TATSIANAMA/ShutterstockSmartphones have afforded us frills. The pocket staple of basically every person in 2017 has more computing power than a spacecraft and more space than 88,888 floppy disks (if that isn’t enough space for you, try out this iPhone hack to clear up some more). However, smartphones do fall short in a department which the bulky Nokias of old still rule supreme: battery life.
Some may say the solution to a top right red bar staring you down constantly may be further innovation in battery technology. But there is another way, and it involves throwing the battery out the window entirely.
A group of researchers from the University of Washington are using Soviet-era technology to make this sans-cell cell a reality. The cell phone uses radio waves which are transmitted from a separate base to power the unit instead of a standard battery.
The functionality of the phone is pretty limited; it can transmit audio and receive audio, but can’t do so simultaneously. It’s a technology which has practical applications when the phone is strictly being used as a phone—don’t expect to find Space Invader pre-loaded on this model. (But did you know that your current iPhone keyboard has a hidden mouse?!)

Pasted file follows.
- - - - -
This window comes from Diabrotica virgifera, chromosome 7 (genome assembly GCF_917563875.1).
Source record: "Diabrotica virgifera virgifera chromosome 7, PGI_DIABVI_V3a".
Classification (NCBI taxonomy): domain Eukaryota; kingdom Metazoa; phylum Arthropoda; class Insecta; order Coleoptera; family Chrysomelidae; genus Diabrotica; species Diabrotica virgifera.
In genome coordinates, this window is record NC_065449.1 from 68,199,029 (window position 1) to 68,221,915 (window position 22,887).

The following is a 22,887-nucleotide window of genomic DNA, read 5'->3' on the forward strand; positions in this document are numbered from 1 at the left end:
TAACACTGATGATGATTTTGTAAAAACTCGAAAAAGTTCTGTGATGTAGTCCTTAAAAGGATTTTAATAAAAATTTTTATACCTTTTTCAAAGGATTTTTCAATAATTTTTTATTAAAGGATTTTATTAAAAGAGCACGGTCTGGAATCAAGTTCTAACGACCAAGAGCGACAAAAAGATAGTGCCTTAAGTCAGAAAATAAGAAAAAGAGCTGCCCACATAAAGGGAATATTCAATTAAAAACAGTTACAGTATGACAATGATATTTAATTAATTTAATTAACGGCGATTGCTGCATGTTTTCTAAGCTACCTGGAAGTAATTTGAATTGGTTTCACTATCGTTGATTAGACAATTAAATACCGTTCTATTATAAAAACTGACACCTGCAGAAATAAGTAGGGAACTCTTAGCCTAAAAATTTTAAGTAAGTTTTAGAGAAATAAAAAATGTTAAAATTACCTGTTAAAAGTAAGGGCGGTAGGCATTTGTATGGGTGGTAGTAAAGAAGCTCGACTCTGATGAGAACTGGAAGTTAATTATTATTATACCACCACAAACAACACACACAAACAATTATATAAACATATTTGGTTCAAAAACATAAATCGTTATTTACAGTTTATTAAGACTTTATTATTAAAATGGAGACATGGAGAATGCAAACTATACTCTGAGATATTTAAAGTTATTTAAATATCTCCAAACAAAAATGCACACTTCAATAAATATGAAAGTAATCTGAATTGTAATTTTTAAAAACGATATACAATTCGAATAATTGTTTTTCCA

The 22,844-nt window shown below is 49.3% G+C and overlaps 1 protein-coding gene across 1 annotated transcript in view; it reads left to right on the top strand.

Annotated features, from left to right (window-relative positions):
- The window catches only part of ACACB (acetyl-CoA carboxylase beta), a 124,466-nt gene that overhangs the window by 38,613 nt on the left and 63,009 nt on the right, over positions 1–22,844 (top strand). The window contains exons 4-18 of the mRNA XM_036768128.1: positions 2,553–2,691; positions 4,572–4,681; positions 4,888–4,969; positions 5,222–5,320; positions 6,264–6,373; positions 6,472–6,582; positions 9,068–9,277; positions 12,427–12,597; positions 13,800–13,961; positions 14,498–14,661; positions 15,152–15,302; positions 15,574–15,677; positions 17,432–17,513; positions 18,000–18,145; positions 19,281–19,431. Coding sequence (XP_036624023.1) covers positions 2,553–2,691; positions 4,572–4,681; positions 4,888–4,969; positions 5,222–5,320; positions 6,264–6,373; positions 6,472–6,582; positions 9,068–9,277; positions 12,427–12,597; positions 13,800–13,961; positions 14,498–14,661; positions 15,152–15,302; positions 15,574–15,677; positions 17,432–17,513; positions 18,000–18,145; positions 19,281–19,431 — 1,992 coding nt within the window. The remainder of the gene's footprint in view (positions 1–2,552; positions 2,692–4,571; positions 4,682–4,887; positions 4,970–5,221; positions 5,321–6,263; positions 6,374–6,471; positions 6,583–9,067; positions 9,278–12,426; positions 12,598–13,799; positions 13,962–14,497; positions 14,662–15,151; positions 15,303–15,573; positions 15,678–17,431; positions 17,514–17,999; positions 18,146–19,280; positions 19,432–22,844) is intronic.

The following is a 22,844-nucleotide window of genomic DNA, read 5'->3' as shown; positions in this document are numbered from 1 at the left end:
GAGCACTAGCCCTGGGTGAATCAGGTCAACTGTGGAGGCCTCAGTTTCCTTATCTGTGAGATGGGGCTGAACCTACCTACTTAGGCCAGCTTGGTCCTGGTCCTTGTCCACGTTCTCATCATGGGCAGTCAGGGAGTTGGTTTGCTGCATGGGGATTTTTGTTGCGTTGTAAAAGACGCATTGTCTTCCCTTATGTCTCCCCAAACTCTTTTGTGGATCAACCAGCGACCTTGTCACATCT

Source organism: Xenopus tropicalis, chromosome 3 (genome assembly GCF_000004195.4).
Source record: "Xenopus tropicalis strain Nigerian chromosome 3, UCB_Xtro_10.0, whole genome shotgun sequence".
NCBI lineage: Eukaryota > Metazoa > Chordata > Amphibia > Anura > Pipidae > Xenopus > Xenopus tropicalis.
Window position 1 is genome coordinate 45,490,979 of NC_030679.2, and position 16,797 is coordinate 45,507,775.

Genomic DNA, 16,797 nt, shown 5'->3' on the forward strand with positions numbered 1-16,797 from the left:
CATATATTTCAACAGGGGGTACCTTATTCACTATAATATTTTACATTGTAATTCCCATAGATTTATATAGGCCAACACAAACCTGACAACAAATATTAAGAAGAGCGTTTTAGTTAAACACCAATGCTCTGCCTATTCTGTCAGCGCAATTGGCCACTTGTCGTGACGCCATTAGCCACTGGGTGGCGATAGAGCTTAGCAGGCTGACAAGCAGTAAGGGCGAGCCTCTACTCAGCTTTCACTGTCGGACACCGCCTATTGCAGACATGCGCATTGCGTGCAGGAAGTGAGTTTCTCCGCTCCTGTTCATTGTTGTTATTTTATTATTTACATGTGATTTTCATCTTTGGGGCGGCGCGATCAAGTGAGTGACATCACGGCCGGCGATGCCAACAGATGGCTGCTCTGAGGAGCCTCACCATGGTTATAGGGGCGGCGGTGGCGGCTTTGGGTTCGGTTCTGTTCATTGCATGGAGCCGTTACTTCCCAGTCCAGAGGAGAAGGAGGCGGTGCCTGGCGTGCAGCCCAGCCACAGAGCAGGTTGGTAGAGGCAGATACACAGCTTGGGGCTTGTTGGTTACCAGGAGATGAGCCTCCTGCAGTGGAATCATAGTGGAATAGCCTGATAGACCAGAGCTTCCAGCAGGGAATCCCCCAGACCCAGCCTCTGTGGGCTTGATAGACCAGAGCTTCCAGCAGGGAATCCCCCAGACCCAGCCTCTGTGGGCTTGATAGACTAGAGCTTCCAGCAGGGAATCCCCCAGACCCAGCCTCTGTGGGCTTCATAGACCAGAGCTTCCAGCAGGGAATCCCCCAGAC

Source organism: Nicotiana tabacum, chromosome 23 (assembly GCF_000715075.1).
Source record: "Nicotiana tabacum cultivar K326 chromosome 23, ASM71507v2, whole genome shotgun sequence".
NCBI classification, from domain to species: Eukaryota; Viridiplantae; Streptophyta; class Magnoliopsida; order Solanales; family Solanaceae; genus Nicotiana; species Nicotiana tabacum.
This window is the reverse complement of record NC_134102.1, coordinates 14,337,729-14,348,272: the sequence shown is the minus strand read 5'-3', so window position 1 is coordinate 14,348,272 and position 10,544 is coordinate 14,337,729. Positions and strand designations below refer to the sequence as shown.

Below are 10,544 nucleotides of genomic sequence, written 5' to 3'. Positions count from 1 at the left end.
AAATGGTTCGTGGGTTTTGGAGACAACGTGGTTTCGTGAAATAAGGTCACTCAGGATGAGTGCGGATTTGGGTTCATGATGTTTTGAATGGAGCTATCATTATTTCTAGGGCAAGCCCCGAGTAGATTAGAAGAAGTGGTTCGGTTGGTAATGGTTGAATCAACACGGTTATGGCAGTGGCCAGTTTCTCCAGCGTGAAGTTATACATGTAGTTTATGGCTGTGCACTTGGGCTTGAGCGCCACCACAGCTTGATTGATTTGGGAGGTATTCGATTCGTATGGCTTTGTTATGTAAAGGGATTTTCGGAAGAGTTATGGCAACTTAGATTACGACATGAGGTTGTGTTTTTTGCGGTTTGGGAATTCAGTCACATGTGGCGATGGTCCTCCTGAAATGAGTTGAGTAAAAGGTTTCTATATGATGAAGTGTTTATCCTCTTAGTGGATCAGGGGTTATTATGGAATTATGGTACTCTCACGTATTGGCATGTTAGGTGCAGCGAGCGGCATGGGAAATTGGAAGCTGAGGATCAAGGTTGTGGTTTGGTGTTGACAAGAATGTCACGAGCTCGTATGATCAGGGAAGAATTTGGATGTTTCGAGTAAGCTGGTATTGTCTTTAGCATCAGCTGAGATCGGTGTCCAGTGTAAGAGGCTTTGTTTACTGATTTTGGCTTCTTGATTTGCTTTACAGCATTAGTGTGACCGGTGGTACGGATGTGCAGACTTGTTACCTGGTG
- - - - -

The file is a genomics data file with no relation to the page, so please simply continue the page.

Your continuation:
The hardware itself looks more like the innards of a computer than a standard smartphone, but the pared-down design allows it to function on the least-required energy possible.
For this phone, data overages are a thing of the past. Until this is made available to the public, however, this is your best bet if you’re trying to cut down on data costs.